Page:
Exorcising the Slave Mistress Ghost

The rise of dark tourism at historic sites is a concern for some historians who worry that by replacing historical tours with ghost tours, we are losing opportunities for public dialogue about serious social issues of the past and the present. I share this nagging feeling that haunted experiences are crowding out critical engagement with the most difficult happenings of our collective past. Slavery is a primary example, and the one most salient to me as a Black and Indigenous studies scholar of the 19th century U.S. During ghost touring field trips to historic sites in Georgia, Louisiana, and South Carolina between 2012 and 2014, I heard and read several stories about enslaved black women ghosts. These phantoms seemed to engage in behaviors that reinforced the hierarchical racial and gender status quo of their antebellum times, such as turning down the sheets for guests at a haunted bed and breakfast. Most alarming were the black women ghosts who, during their lifetimes, had willingly engaged in sexual relations with their masters or were the victims of sensationalized, gruesome violence.

At the Sorrel-Weed House in historic Savannah, a site that arrested my attention, these elements dramatically overlapped. There, the “slave girl” Molly is said to have been the “mistress” of her master, Francis Sorrel, a wealthy cotton merchant of the mid-1800s. The use of the benign term “mistress” to describe a very young woman who was physically involved with the man who owned her implies desire and consent in a broader historical context of sexual coercion. After Molly’s mistress, Matilda, discovered the affair, Molly is said to have been hanged to death from the rafters of the courtyard slave quarters. The chamber where Molly supposedly died is open to tourists and has been referred to as a “money shot” by a local Midnight Zombie Tour guide.

Molly-the-ghost’s screams of pain during an attack in the slave quarters on the Sorrel grounds have been recorded by The Atlantic Paranormal Society (TAPS) on the TV show “Ghost Hunters” and posted on YouTube. But those mechanical echoes of a violent past are, like the phantom Molly herself, mere figments and fabrications. They do not capture – nor do they pretend to seek – the complexity and emotion of an enslaved woman’s life. Instead, they foster distance from a recognized common humanity — a distance created by digital cameras, voice recorders and electromagnetic gadgetry, and indeed by the gaiety of thrill-seeking ghost hunters hoping for a rush. Although these tourists are surely not intending to reproduce the troubling assumptions and power dynamics of a previous era, they are participating in a for-profit enterprise that caricatures a slave girl’s trauma.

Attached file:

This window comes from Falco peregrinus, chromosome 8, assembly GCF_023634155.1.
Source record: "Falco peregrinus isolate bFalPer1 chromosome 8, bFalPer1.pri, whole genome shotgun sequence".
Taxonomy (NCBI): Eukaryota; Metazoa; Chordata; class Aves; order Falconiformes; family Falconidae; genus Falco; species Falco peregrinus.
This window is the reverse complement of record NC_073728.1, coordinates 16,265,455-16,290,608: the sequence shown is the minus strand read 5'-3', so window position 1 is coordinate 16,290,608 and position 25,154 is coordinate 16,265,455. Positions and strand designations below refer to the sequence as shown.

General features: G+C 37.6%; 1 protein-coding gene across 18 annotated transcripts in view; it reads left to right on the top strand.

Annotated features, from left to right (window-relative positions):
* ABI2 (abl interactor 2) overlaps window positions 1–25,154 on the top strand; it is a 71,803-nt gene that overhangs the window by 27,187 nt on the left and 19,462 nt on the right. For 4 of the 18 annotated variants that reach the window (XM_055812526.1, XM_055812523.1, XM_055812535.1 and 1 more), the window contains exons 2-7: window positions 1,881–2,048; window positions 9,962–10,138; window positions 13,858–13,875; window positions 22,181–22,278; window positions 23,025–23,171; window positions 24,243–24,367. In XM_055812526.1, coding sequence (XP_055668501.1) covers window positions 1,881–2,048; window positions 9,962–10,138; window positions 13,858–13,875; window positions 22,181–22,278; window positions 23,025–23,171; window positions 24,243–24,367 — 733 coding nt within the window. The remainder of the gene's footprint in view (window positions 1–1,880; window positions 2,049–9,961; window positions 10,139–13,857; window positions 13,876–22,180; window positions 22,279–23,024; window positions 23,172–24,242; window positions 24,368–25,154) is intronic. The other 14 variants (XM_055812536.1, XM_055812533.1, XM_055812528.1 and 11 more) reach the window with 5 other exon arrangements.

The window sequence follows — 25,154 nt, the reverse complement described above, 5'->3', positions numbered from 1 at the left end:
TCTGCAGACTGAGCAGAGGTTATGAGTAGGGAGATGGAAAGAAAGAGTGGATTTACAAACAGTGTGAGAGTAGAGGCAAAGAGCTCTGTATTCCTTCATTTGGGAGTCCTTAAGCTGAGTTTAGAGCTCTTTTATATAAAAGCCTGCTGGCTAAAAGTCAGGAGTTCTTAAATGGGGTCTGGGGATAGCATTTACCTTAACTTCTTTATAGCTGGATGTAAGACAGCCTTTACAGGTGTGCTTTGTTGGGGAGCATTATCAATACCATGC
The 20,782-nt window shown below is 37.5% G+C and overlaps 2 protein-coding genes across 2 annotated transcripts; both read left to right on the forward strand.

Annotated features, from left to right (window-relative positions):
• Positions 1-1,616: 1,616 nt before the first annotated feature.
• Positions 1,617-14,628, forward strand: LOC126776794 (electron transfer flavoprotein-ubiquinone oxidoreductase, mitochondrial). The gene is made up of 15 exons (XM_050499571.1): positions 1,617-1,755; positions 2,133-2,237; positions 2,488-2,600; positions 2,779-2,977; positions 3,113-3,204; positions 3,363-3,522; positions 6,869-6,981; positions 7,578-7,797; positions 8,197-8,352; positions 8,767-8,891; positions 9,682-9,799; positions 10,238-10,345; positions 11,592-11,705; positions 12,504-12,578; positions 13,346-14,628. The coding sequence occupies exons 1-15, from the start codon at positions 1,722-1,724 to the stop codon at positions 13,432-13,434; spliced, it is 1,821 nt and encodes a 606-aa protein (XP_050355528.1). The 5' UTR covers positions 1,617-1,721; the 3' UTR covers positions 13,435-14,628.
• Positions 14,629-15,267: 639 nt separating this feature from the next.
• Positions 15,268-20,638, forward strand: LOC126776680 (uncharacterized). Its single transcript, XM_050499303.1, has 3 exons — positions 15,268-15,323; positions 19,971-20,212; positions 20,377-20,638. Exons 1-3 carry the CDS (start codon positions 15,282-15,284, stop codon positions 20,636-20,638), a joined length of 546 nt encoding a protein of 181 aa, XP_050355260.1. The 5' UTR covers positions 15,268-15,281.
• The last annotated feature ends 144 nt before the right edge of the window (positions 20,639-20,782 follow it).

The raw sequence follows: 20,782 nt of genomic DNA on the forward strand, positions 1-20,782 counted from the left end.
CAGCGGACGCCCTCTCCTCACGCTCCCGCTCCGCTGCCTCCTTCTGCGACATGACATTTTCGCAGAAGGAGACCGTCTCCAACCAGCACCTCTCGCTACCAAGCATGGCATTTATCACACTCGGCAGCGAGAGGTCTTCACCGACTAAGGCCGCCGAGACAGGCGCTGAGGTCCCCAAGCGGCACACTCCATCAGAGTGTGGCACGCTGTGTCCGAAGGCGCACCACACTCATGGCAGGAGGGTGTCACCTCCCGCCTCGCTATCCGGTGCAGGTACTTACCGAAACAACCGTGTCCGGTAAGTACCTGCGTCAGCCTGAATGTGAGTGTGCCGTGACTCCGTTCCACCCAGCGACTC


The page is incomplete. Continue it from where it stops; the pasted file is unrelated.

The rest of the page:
Molly is now a star character on the Savannah dark tourism scene, but for all the wrong reasons. It is a mark of national dishonor that black women were held in chattel bondage and forced to perform uncompensated domestic, agricultural, and sexual work in conditions that historians Walter Johnson and Ed Baptist have described as literal labor camps. Stories about brutalized black women who are said to have been complicit in their abuse dishonor us all when they are used as fodder for fun. By exorcising the “slave mistress” ghost of the southern haunted house tour and attending to the complex, documented histories of real enslaved women, site owners, staff members and tourists alike could elevate public engagement with historic sites of slavery.


Tales of the Haunted South: Dark Tourism and Memories of Slavery from the Civil War Era
Published by The University of North Carolina Press. Learn more at http://uncpress.unc.edu/.
Published: October 2015

Reflections on a Black Feminist Think Tank

I have always wanted to participate in a think tank, a gathering of people with shared purpose and focused minds. But think tanks, it seemed, were only for political strategists and well-funded centers outside of the academy. I have a sharp memory, in fact, of a faculty meeting years ago that brought this point home. A woman colleague who studies black gay writers shared her concern that university work was becoming more and more about management, committee meetings, and office tasks and less about research and writing. The sober response she received from someone in authority at that meeting: “This is no think tank.” He might as well have said “This no country club,” given the way his response shut down the dialogic possibilities opened by her comment. Some people reading this blog might wish to argue right about now that working at a university is indeed like working at a country club, but I won’t wade into those weeds here or try to sketch out the many kinds of extensive and indeed intensive labor that professors engage in. Maybe some other time. Suffice it to say: yes, there are many wonderful privileges endemic to an academic life for the lucky few who can find secure employment as universities move toward cost-saving, part-time labor schemes. But having the space and time to reflect deeply, to think creatively, to produce truly new knowledge – this is a privilege on the wane, even in the academy. Continue reading